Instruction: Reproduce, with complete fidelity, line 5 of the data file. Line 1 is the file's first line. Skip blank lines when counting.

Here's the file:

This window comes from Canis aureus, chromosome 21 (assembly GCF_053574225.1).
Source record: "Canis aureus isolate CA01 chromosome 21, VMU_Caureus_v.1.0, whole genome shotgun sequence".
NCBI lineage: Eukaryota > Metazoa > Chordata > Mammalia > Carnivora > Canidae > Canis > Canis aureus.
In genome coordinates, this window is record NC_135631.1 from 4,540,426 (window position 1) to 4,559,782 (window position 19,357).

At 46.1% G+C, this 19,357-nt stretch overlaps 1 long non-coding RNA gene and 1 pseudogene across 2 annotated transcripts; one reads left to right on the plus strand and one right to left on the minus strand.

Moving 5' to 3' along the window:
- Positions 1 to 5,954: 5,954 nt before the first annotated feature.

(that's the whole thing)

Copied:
At 46.1% G+C, this 19,357-nt stretch overlaps 1 long non-coding RNA gene and 1 pseudogene across 2 annotated transcripts; one reads left to right on the plus strand and one right to left on the minus strand.